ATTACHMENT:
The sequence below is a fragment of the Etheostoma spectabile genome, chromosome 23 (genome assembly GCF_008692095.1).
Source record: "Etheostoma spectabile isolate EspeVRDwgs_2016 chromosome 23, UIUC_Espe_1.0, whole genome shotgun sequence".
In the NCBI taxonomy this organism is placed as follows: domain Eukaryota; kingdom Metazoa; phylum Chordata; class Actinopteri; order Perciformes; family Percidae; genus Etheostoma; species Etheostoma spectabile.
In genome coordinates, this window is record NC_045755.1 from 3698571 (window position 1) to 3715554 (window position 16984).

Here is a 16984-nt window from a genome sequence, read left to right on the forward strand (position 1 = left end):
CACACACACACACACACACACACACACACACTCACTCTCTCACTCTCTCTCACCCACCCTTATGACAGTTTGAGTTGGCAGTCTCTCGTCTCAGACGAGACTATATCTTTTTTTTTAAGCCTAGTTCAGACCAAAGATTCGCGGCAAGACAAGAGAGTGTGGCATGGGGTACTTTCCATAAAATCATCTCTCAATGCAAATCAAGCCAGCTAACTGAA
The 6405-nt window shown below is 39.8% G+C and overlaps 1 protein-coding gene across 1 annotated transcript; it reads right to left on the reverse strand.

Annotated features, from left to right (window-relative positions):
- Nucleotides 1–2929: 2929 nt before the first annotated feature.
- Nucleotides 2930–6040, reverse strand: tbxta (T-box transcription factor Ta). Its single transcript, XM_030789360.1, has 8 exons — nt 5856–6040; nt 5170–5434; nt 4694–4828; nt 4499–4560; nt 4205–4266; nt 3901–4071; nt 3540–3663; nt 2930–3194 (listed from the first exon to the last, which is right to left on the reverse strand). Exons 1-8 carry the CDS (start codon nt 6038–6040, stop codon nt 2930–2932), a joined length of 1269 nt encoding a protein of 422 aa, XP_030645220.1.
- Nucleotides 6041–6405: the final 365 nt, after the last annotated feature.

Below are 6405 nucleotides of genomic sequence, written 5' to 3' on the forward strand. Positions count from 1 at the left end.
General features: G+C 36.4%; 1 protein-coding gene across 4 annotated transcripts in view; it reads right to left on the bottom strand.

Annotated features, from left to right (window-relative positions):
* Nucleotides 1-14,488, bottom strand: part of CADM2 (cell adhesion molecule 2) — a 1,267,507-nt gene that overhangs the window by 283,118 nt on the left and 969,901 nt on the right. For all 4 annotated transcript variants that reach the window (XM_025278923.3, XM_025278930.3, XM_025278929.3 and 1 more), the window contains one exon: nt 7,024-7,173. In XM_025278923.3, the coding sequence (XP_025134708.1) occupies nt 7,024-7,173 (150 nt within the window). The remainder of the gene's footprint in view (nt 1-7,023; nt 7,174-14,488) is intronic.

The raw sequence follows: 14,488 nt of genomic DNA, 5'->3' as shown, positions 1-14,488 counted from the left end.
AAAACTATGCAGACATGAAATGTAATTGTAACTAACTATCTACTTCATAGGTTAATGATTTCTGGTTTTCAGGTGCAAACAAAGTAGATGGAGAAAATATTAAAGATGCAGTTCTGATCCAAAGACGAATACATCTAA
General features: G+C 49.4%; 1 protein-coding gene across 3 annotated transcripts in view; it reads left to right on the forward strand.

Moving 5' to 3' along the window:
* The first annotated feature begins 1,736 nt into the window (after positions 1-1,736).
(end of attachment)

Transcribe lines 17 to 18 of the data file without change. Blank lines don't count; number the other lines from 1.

AAAACTATGCAGACATGAAATGTAATTGTAACTAACTATCTACTTCATAGGTTAATGATTTCTGGTTTTCAGGTGCAAACAAAGTAGATGGAGAAAATATTAAAGATGCAGTTCTGATCCAAAGACGAATACATCTAA
General features: G+C 49.4%; 1 protein-coding gene across 3 annotated transcripts in view; it reads left to right on the forward strand.